Foreclosure or Short Sale Potential Tax Consequences
January 2nd, 2013
By: Owner – Mark S. O’Connell, CPA, LLC Professional Tax Planning and Preparation
More and more Americans are finding themselves in a position they hoped would never be. Financial problems or life changes coupled with owning homes that are worth far less than the mortgages that secure them have caused many to decide the only option is to sell their homes for less than they owe (a Short sale) or to walk away all together and let their homes go into foreclosure.
One thing many of these individuals are not aware of as they analyze there situation: The potentially significant tax consequences associated with the debt forgiven or possible capital gain in either a short sale or a foreclosure. The following is an overview of some of the important tax implications anyone considering a short sale or foreclosure should be aware of.
Potential Capital Gain on Sale:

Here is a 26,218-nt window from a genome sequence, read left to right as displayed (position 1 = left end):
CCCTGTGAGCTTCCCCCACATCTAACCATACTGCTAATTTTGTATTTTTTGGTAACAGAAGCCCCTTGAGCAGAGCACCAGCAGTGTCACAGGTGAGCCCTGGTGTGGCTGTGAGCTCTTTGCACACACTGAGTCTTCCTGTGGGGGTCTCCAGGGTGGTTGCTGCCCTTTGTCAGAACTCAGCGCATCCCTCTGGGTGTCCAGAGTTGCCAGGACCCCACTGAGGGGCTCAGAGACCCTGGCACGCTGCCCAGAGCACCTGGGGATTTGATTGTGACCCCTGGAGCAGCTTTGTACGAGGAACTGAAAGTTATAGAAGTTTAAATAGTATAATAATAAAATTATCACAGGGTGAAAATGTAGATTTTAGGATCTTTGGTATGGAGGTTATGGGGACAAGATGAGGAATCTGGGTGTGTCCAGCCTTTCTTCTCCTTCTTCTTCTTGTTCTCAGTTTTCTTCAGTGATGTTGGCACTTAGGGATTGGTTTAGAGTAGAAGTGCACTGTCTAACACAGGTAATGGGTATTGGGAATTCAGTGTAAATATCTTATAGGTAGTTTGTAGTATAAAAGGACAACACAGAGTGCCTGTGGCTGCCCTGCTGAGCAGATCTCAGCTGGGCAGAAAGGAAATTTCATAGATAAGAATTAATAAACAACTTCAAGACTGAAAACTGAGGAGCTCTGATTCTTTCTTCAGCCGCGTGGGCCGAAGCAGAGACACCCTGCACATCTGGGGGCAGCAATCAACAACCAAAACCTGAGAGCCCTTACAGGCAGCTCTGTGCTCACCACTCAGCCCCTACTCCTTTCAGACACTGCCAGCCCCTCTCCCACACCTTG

This is less of an issue with primary residence sales but can really cause issues with highly leveraged investment properties and so is worth noting here. Your tax basis in your property is what you purchased your home for plus any major capital improvements less depreciation expense taken, if applicable. In a short sale the purchase price is always less than your mortgage debt outstanding but it can still be higher than your original purchase price. To the extent the sales price exceeds your tax basis (purchase price plus improvements minus depreciation) there will be a taxable gain. There is a common misconception that somehow your mortgage balance is a factor in calculating the basis of your property – it simply does not factor into basis calculations in any way! With primary residence transactions this gain is excluded up to $250,000 (or $500,000 Married Filing Joint) if homeowner has lived in the home, as their primary residence, 2 of previous 5 years. Because of this §121 Gain Exclusion homeowners often side step this potential hit. That said no exclusion exists for investment properties, second homes or primary residences that do not qualify for 2 of 5 year rule. Although the scope is limited this is a real issue that we are seeing show up and should be thought through before making any final decisions.